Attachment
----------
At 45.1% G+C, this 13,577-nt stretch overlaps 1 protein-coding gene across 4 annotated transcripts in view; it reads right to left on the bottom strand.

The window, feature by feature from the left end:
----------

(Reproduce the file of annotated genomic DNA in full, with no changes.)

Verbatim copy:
At 45.1% G+C, this 13,577-nt stretch overlaps 1 protein-coding gene across 4 annotated transcripts in view; it reads right to left on the bottom strand.

The window, feature by feature from the left end: